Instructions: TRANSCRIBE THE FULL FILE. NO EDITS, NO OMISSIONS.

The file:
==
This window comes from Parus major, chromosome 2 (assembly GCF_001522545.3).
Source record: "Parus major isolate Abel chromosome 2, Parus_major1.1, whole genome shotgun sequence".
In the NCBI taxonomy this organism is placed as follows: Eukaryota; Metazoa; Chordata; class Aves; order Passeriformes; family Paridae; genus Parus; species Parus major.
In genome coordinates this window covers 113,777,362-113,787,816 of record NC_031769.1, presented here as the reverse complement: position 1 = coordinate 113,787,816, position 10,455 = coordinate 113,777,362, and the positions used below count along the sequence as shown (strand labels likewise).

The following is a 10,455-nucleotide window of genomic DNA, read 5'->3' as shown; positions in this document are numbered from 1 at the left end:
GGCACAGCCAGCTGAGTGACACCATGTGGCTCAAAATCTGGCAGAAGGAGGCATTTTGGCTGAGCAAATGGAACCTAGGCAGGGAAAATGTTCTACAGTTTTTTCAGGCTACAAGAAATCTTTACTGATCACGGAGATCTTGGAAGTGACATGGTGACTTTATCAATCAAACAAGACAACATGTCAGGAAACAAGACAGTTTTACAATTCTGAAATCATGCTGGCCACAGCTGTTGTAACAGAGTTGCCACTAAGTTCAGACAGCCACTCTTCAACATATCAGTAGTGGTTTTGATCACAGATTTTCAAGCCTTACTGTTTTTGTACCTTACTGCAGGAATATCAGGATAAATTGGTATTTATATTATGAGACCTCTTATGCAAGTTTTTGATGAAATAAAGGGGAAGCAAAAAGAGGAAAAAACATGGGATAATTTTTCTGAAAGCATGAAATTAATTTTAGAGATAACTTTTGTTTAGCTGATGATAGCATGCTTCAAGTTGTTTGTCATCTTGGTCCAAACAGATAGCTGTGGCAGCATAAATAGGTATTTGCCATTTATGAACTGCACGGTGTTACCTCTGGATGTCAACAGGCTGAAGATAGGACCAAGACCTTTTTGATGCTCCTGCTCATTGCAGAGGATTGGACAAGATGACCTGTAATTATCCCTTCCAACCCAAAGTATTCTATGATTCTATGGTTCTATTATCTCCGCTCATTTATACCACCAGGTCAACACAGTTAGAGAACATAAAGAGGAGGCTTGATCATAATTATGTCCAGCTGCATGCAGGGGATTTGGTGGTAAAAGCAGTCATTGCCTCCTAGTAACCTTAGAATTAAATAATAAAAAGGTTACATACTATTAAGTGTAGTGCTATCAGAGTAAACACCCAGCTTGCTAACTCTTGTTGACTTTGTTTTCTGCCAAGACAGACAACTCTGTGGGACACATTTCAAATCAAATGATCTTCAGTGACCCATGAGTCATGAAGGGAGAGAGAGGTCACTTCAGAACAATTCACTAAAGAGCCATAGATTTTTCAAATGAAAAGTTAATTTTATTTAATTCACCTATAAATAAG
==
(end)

This window comes from Parus major, chromosome 2 (assembly GCF_001522545.3).
Source record: "Parus major isolate Abel chromosome 2, Parus_major1.1, whole genome shotgun sequence".
In the NCBI taxonomy this organism is placed as follows: Eukaryota; Metazoa; Chordata; class Aves; order Passeriformes; family Paridae; genus Parus; species Parus major.
In genome coordinates this window covers 113,777,362-113,787,816 of record NC_031769.1, presented here as the reverse complement: position 1 = coordinate 113,787,816, position 10,455 = coordinate 113,777,362, and the positions used below count along the sequence as shown (strand labels likewise).

The following is a 10,455-nucleotide window of genomic DNA, read 5'->3' as shown; positions in this document are numbered from 1 at the left end:
GGCACAGCCAGCTGAGTGACACCATGTGGCTCAAAATCTGGCAGAAGGAGGCATTTTGGCTGAGCAAATGGAACCTAGGCAGGGAAAATGTTCTACAGTTTTTTCAGGCTACAAGAAATCTTTACTGATCACGGAGATCTTGGAAGTGACATGGTGACTTTATCAATCAAACAAGACAACATGTCAGGAAACAAGACAGTTTTACAATTCTGAAATCATGCTGGCCACAGCTGTTGTAACAGAGTTGCCACTAAGTTCAGACAGCCACTCTTCAACATATCAGTAGTGGTTTTGATCACAGATTTTCAAGCCTTACTGTTTTTGTACCTTACTGCAGGAATATCAGGATAAATTGGTATTTATATTATGAGACCTCTTATGCAAGTTTTTGATGAAATAAAGGGGAAGCAAAAAGAGGAAAAAACATGGGATAATTTTTCTGAAAGCATGAAATTAATTTTAGAGATAACTTTTGTTTAGCTGATGATAGCATGCTTCAAGTTGTTTGTCATCTTGGTCCAAACAGATAGCTGTGGCAGCATAAATAGGTATTTGCCATTTATGAACTGCACGGTGTTACCTCTGGATGTCAACAGGCTGAAGATAGGACCAAGACCTTTTTGATGCTCCTGCTCATTGCAGAGGATTGGACAAGATGACCTGTAATTATCCCTTCCAACCCAAAGTATTCTATGATTCTATGGTTCTATTATCTCCGCTCATTTATACCACCAGGTCAACACAGTTAGAGAACATAAAGAGGAGGCTTGATCATAATTATGTCCAGCTGCATGCAGGGGATTTGGTGGTAAAAGCAGTCATTGCCTCCTAGTAACCTTAGAATTAAATAATAAAAAGGTTACATACTATTAAGTGTAGTGCTATCAGAGTAAACACCCAGCTTGCTAACTCTTGTTGACTTTGTTTTCTGCCAAGACAGACAACTCTGTGGGACACATTTCAAATCAAATGATCTTCAGTGACCCATGAGTCATGAAGGGAGAGAGAGGTCACTTCAGAACAATTCACTAAAGAGCCATAGATTTTTCAAATGAAAAGTTAATTTTATTTAATTCACCTATAAATAAG